Outcomes for pancreatic cancer patients in the UK fall well below acceptable levels according to Pancreatic Cancer UK's Study for Survival. The Study is the UK's first comprehensive review of pancreatic cancer, and draws on the experience of over 1,000 people living and working with the disease.
The Study for Survival report, which has been published today, highlights that five year survival rates are amongst the worst in the world for UK pancreatic cancer patients. This is compared to patients living in other EU countries as well as the US, Australia and Canada. In some instances, like Canada and Australia, differences in reported survival rates are double those of the UK.
The Study publishes data that points towide variation in survival rates at cancer network levelacross England. This includes the numbers of patients referred for specialist treatment and receiving life saving surgery. It suggests that despite the fact that 20% of patients are potentially eligible for life-saving surgery, in reality only 10% of patients are treated in this way. Furthermore, the Study reports thatpancreatic cancer patients have the least satisfactory health service experience of all patients diagnosed with major cancers.
The Study also found thatover 50% of patients are experiencing symptoms up to 12 months prior to diagnosis. This often involves five or more visits to their GPand suggests the needs for a far greater focus on early diagnosis, particularly how GPs can be provided with the symptoms information and diagnostic/risk assessment tools they need.
The report concludes that there is anurgent requirement to address the many shortcomings in the pancreatic cancer patient experience. This includes a range of actions, including an immediate call to increase UK focus and investment in pancreatic cancer research.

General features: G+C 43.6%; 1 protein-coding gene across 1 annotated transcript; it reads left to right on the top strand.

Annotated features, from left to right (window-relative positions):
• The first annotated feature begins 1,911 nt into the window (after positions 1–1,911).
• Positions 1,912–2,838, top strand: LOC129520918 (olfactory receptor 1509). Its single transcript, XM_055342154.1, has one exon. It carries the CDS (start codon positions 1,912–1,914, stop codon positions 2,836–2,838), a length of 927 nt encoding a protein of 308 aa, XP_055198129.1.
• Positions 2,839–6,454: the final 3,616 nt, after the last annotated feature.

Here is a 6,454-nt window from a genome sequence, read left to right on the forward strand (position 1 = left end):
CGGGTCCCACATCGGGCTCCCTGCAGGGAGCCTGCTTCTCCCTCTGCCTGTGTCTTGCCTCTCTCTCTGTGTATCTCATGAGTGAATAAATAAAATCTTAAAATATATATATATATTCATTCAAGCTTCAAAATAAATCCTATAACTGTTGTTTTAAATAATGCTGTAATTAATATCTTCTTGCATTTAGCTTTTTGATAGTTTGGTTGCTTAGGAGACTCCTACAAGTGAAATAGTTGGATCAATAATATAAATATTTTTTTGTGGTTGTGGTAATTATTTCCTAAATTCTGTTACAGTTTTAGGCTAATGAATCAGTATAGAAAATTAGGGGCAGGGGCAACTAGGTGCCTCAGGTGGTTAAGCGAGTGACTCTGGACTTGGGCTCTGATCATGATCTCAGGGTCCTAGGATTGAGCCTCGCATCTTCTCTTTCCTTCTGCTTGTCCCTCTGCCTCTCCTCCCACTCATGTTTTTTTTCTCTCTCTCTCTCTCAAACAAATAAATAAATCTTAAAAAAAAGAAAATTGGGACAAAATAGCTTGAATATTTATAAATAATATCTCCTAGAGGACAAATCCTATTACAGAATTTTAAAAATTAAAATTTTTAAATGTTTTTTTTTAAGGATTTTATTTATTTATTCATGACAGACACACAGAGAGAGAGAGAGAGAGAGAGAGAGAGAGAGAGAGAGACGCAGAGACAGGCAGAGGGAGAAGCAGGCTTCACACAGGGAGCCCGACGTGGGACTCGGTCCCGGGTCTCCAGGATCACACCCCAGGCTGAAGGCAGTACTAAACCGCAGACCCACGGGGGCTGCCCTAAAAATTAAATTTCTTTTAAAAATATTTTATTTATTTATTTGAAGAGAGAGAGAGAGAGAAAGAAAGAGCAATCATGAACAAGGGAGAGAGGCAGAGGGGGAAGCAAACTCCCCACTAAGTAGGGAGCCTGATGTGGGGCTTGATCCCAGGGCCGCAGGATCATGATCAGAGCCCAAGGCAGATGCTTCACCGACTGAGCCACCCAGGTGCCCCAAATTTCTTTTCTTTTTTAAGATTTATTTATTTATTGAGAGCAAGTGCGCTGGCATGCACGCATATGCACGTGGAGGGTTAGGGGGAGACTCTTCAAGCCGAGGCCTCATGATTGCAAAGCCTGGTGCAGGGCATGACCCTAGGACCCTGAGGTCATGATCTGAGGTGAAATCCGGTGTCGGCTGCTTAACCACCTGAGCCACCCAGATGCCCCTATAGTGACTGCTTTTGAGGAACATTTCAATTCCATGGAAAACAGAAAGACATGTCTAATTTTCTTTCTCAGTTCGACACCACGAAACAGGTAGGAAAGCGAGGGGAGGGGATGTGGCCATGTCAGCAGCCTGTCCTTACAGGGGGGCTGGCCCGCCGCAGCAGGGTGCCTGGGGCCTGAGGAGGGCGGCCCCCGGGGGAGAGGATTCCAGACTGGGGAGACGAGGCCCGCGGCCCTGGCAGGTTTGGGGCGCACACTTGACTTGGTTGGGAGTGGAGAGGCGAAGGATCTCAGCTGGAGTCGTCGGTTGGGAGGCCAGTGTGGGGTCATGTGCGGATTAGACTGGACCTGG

Professor Sir Mike Richards CBE National Clinical Director for Cancer and End of Life Care, comments on the outcome of the Study for Survival:"Pancreatic Cancer UK's Study for Survival has shown we clearly have a long way to go before we can say with confidence that everyone diagnosed with pancreatic cancer has access to the best possible treatment and care available. This includes access to expert input from multidisciplinary teams located at specialist pancreatic cancer centres and one to one support from Clinical Nurse Specialists (CNSs).
Pancreatic cancer is a challenging cancer - but we need to take this information and the opportunity it presents to improve survival and quality of life for everyone. Pancreatic cancer must not be written off as a hopeless cause."
Alex Ford, Pancreatic Cancer UK's Chief Executive, comments: "For the first time, Pancreatic Cancer UK's Study for Survival provides vital evidence about what is required to improve the appalling situation for people diagnosed with pancreatic cancer in the UK. Our ambitionmustbe to give everyone the best possible to survive this disease and improve quality of life for pancreatic cancer patients.
By launching the Campaign for Hope, Pancreatic Cancer UK is setting an ambitious goal to double survival rates for UK pancreatic cancer patients within five years - helping to save up to 250 lives a year."